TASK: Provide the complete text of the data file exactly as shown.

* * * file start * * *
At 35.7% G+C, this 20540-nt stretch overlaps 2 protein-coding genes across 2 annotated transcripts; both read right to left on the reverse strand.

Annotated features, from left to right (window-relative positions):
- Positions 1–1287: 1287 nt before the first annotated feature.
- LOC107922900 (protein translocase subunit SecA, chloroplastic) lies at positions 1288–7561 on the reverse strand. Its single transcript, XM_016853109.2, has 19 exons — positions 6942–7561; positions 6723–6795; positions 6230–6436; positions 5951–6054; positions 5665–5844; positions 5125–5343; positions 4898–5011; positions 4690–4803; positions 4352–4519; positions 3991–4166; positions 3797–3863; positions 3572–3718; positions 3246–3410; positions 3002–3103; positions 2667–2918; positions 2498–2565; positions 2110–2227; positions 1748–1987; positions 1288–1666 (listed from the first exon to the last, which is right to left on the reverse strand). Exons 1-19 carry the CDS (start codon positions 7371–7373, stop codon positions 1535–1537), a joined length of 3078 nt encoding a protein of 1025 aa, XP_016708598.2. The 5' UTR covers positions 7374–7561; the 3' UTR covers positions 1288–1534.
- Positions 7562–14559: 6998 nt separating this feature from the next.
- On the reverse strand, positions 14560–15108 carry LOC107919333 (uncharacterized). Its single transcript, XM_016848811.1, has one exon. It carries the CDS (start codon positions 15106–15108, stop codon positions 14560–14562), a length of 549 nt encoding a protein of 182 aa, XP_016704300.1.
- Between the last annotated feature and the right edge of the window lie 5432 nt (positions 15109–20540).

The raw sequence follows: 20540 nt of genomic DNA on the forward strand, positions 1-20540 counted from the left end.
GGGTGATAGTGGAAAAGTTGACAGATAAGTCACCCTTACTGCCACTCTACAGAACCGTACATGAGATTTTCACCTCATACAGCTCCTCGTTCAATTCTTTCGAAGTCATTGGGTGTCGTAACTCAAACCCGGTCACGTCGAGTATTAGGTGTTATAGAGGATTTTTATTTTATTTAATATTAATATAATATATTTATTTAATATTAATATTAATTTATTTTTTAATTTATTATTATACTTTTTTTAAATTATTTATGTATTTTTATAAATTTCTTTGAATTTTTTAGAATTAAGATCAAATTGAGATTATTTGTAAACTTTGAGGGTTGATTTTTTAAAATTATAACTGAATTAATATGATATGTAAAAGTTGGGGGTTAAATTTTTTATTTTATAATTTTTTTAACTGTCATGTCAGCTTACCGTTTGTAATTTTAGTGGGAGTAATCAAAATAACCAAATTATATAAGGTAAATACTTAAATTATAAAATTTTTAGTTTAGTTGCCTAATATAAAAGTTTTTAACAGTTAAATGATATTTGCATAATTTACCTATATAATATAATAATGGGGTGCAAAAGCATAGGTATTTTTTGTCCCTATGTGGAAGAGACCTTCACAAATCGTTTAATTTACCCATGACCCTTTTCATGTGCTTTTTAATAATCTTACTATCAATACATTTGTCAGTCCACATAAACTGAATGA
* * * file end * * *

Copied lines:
At 35.7% G+C, this 20540-nt stretch overlaps 2 protein-coding genes across 2 annotated transcripts; both read right to left on the reverse strand.

Annotated features, from left to right (window-relative positions):
- Positions 1–1287: 1287 nt before the first annotated feature.
- LOC107922900 (protein translocase subunit SecA, chloroplastic) lies at positions 1288–7561 on the reverse strand. Its single transcript, XM_016853109.2, has 19 exons — positions 6942–7561; positions 6723–6795; positions 6230–6436; positions 5951–6054; positions 5665–5844; positions 5125–5343; positions 4898–5011; positions 4690–4803; positions 4352–4519; positions 3991–4166; positions 3797–3863; positions 3572–3718; positions 3246–3410; positions 3002–3103; positions 2667–2918; positions 2498–2565; positions 2110–2227; positions 1748–1987; positions 1288–1666 (listed from the first exon to the last, which is right to left on the reverse strand). Exons 1-19 carry the CDS (start codon positions 7371–7373, stop codon positions 1535–1537), a joined length of 3078 nt encoding a protein of 1025 aa, XP_016708598.2. The 5' UTR covers positions 7374–7561; the 3' UTR covers positions 1288–1534.
- Positions 7562–14559: 6998 nt separating this feature from the next.
- On the reverse strand, positions 14560–15108 carry LOC107919333 (uncharacterized). Its single transcript, XM_016848811.1, has one exon. It carries the CDS (start codon positions 15106–15108, stop codon positions 14560–14562), a length of 549 nt encoding a protein of 182 aa, XP_016704300.1.
- Between the last annotated feature and the right edge of the window lie 5432 nt (positions 15109–20540).

The raw sequence follows: 20540 nt of genomic DNA on the forward strand, positions 1-20540 counted from the left end.
GGGTGATAGTGGAAAAGTTGACAGATAAGTCACCCTTACTGCCACTCTACAGAACCGTACATGAGATTTTCACCTCATACAGCTCCTCGTTCAATTCTTTCGAAGTCATTGGGTGTCGTAACTCAAACCCGGTCACGTCGAGTATTAGGTGTTATAGAGGATTTTTATTTTATTTAATATTAATATAATATATTTATTTAATATTAATATTAATTTATTTTTTAATTTATTATTATACTTTTTTTAAATTATTTATGTATTTTTATAAATTTCTTTGAATTTTTTAGAATTAAGATCAAATTGAGATTATTTGTAAACTTTGAGGGTTGATTTTTTAAAATTATAACTGAATTAATATGATATGTAAAAGTTGGGGGTTAAATTTTTTATTTTATAATTTTTTTAACTGTCATGTCAGCTTACCGTTTGTAATTTTAGTGGGAGTAATCAAAATAACCAAATTATATAAGGTAAATACTTAAATTATAAAATTTTTAGTTTAGTTGCCTAATATAAAAGTTTTTAACAGTTAAATGATATTTGCATAATTTACCTATATAATATAATAATGGGGTGCAAAAGCATAGGTATTTTTTGTCCCTATGTGGAAGAGACCTTCACAAATCGTTTAATTTACCCATGACCCTTTTCATGTGCTTTTTAATAATCTTACTATCAATACATTTGTCAGTCCACATAAACTGAATGA